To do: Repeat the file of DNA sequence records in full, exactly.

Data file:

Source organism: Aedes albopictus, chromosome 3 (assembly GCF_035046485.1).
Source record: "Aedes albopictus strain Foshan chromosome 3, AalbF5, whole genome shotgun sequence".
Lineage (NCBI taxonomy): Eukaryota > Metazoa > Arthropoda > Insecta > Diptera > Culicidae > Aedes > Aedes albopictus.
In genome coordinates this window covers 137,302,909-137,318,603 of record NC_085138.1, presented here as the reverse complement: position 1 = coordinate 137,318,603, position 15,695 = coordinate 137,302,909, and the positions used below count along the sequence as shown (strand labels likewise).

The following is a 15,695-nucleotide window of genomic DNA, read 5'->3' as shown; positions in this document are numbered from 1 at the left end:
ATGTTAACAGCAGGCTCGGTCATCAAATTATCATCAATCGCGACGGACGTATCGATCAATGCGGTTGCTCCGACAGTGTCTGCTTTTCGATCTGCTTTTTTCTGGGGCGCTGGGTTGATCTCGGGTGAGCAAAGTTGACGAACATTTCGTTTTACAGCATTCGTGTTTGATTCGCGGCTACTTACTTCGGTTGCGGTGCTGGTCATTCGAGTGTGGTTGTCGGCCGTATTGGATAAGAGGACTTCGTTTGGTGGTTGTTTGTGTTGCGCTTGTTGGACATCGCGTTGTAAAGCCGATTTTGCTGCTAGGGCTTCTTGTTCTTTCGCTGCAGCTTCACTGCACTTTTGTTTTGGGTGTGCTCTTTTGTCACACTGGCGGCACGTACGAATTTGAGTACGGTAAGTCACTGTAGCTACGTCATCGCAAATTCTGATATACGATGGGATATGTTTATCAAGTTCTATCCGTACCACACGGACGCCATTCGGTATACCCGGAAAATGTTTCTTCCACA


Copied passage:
Source organism: Aedes albopictus, chromosome 3 (assembly GCF_035046485.1).
Source record: "Aedes albopictus strain Foshan chromosome 3, AalbF5, whole genome shotgun sequence".
Lineage (NCBI taxonomy): Eukaryota > Metazoa > Arthropoda > Insecta > Diptera > Culicidae > Aedes > Aedes albopictus.
In genome coordinates this window covers 137,302,909-137,318,603 of record NC_085138.1, presented here as the reverse complement: position 1 = coordinate 137,318,603, position 15,695 = coordinate 137,302,909, and the positions used below count along the sequence as shown (strand labels likewise).

The following is a 15,695-nucleotide window of genomic DNA, read 5'->3' as shown; positions in this document are numbered from 1 at the left end:
ATGTTAACAGCAGGCTCGGTCATCAAATTATCATCAATCGCGACGGACGTATCGATCAATGCGGTTGCTCCGACAGTGTCTGCTTTTCGATCTGCTTTTTTCTGGGGCGCTGGGTTGATCTCGGGTGAGCAAAGTTGACGAACATTTCGTTTTACAGCATTCGTGTTTGATTCGCGGCTACTTACTTCGGTTGCGGTGCTGGTCATTCGAGTGTGGTTGTCGGCCGTATTGGATAAGAGGACTTCGTTTGGTGGTTGTTTGTGTTGCGCTTGTTGGACATCGCGTTGTAAAGCCGATTTTGCTGCTAGGGCTTCTTGTTCTTTCGCTGCAGCTTCACTGCACTTTTGTTTTGGGTGTGCTCTTTTGTCACACTGGCGGCACGTACGAATTTGAGTACGGTAAGTCACTGTAGCTACGTCATCGCAAATTCTGATATACGATGGGATATGTTTATCAAGTTCTATCCGTACCACACGGACGCCATTCGGTATACCCGGAAAATGTTTCTTCCACA